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At our institute we have large (~200TB) collections of binary data, where the file size may range from KB to GB, but mostly it is in the range of 1-100 MB. We need to store them so project groups can work on them (derive new data). Currently we are working on a directory structured file system with file naming conventions. However, as used to modern version control systems some features would be very handy:

  • commit hook (when new data arrives, execute some scripts, reject or accept commit, etc.)
  • search through meta data of the binary files
  • only keep the last three versions of a file once it has been replaced by a newer version (as we have a tape library in background for backup)
  • export subtree of directories for collaboration with other institutes

Ideally it would be best not to replace our filesystem based solution but to work on top of it. So we don't want to convert binary data into spurious (or proprietary) formats.

Ah and it should be on-premises software ideally open source. Thank you so much for your input.

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  • Sounds like you're looking for something like git-annex? I haven't tried it myself, so I cannot say if it fully fits.
    – Izzy
    Aug 21 '17 at 8:49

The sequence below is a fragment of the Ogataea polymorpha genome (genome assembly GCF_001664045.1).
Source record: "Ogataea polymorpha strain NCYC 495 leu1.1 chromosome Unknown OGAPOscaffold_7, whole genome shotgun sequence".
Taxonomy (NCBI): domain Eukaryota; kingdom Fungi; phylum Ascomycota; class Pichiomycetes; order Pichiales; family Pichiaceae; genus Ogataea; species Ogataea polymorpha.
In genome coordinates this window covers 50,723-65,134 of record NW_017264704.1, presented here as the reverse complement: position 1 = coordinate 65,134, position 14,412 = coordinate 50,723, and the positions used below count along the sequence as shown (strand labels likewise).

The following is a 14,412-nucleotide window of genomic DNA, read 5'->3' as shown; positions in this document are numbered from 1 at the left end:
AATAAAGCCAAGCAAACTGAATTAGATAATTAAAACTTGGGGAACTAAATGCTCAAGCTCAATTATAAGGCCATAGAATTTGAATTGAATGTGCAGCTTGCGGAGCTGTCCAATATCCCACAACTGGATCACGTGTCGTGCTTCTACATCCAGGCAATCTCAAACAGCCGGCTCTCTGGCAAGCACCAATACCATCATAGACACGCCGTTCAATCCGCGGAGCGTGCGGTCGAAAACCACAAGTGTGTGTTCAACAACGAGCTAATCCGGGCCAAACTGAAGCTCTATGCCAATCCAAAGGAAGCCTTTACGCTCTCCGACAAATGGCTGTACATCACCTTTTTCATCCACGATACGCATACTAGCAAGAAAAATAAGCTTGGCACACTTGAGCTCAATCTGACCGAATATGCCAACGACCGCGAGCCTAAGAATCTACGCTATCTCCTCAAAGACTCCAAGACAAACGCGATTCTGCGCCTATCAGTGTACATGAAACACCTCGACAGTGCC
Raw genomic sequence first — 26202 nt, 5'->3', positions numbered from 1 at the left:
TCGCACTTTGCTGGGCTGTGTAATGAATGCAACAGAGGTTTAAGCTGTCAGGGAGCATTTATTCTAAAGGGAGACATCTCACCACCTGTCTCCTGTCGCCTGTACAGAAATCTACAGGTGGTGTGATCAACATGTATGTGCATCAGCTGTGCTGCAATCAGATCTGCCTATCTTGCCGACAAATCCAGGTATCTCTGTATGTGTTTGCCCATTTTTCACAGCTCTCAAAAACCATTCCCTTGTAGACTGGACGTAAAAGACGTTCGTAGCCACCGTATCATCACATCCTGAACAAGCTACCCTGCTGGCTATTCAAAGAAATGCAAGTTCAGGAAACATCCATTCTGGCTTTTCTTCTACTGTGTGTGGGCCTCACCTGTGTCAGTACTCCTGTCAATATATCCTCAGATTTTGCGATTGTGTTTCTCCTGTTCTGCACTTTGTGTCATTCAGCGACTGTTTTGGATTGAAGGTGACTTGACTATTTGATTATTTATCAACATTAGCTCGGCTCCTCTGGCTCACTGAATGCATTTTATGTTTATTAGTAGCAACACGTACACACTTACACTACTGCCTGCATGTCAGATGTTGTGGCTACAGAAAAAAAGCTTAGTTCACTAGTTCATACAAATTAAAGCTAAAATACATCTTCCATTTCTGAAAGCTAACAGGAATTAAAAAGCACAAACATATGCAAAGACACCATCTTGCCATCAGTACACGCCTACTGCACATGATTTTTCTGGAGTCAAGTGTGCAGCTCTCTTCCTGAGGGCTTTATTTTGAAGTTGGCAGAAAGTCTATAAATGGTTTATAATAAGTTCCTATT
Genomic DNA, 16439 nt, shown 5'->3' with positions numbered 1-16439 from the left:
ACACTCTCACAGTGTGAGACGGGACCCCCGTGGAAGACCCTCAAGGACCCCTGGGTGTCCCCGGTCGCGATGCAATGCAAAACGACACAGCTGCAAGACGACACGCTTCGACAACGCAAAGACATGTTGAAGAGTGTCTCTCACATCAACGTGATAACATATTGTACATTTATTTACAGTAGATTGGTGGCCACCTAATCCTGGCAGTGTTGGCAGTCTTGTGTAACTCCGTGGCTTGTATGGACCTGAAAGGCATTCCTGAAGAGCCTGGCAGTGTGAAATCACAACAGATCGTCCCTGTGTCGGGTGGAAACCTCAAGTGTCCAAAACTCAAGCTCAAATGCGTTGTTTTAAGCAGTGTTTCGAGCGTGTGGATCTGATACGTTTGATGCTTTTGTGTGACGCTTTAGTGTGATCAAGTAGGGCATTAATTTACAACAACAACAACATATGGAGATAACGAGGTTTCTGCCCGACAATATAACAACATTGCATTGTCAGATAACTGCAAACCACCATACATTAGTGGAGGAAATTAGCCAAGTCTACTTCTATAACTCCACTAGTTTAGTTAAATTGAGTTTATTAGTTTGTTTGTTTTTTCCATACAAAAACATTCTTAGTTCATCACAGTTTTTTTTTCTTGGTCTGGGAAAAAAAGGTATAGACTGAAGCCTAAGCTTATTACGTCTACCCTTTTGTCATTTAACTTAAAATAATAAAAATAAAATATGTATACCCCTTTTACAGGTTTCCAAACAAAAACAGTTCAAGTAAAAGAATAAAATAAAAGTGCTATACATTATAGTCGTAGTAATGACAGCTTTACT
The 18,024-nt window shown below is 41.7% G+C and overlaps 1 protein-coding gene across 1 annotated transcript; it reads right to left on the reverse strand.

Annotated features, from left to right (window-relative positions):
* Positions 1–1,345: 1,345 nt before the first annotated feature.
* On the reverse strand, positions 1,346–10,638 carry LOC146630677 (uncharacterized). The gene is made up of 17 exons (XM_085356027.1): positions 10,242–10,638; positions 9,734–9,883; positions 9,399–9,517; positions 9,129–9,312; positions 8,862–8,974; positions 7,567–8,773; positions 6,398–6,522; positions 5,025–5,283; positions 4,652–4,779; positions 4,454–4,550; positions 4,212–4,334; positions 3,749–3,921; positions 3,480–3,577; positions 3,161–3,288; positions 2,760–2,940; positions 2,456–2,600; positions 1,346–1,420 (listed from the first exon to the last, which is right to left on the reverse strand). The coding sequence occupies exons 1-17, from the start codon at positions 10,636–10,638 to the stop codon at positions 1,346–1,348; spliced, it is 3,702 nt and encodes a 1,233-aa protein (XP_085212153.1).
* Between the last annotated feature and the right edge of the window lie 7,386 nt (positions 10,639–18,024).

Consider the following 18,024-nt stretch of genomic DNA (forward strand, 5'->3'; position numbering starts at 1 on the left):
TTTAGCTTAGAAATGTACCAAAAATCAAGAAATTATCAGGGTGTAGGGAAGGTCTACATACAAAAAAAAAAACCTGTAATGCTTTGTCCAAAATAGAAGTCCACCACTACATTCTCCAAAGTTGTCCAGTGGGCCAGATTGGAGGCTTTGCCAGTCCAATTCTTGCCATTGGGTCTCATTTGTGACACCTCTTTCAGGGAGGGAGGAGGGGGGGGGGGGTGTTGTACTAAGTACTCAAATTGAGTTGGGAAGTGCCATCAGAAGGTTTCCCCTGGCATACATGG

• Thanks, git-annex is quite cool, I will suggest it to a staff member, as he is juggling with 100..200 hard drives. But for my use case it is probably not a good fit, as our file server provides enough^TM space. From our IT I got another recommendation: ZFS with its snapshot mechanism. It is known to use only little overhead. But I think it is very coarse grained compared to a user based versioning system. Also export for data sharing is somehow limited. From online search I got also interested into SciTran, but it seems to be tailored to medical lab environments.
    – math
    Aug 22 '17 at 12:05
  • If I'd know whether (and how well) it can deal with those file sizes, I'd throw in Gitea – which I'm using myself and am quite happy with. Think of it as a "self-hosted Github" with most of its features (repo, PRs, issues, wiki). AFAIK binary data isn't "diffed" anyway, and Git has something called "LFS" (LargeFileSupport) you can install on top of it.
    – Izzy
    Aug 22 '17 at 12:13
  • Take a look at Dropbox and Acronis solutions.
    – Nakilon
    Sep 3 '17 at 23:29

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